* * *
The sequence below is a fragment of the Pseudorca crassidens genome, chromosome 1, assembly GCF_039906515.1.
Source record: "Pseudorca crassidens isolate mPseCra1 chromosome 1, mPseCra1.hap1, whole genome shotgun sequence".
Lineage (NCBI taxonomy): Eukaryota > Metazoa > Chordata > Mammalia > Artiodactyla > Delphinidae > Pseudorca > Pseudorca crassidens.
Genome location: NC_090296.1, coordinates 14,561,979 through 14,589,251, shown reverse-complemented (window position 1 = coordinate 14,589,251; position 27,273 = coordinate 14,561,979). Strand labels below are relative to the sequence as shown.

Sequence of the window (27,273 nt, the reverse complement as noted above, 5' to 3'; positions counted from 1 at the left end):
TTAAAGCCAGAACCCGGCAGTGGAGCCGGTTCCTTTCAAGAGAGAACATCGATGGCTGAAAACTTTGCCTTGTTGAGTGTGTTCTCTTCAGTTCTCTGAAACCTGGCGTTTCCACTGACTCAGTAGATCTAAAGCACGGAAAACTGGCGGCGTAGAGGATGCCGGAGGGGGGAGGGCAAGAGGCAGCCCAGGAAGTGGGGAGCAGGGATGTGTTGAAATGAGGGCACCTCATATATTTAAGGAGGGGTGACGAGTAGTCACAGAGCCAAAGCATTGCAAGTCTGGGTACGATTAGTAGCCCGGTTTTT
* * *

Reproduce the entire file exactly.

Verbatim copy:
The sequence below is a fragment of the Pseudorca crassidens genome, chromosome 1, assembly GCF_039906515.1.
Source record: "Pseudorca crassidens isolate mPseCra1 chromosome 1, mPseCra1.hap1, whole genome shotgun sequence".
Lineage (NCBI taxonomy): Eukaryota > Metazoa > Chordata > Mammalia > Artiodactyla > Delphinidae > Pseudorca > Pseudorca crassidens.
Genome location: NC_090296.1, coordinates 14,561,979 through 14,589,251, shown reverse-complemented (window position 1 = coordinate 14,589,251; position 27,273 = coordinate 14,561,979). Strand labels below are relative to the sequence as shown.

Sequence of the window (27,273 nt, the reverse complement as noted above, 5' to 3'; positions counted from 1 at the left end):
TTAAAGCCAGAACCCGGCAGTGGAGCCGGTTCCTTTCAAGAGAGAACATCGATGGCTGAAAACTTTGCCTTGTTGAGTGTGTTCTCTTCAGTTCTCTGAAACCTGGCGTTTCCACTGACTCAGTAGATCTAAAGCACGGAAAACTGGCGGCGTAGAGGATGCCGGAGGGGGGAGGGCAAGAGGCAGCCCAGGAAGTGGGGAGCAGGGATGTGTTGAAATGAGGGCACCTCATATATTTAAGGAGGGGTGACGAGTAGTCACAGAGCCAAAGCATTGCAAGTCTGGGTACGATTAGTAGCCCGGTTTTT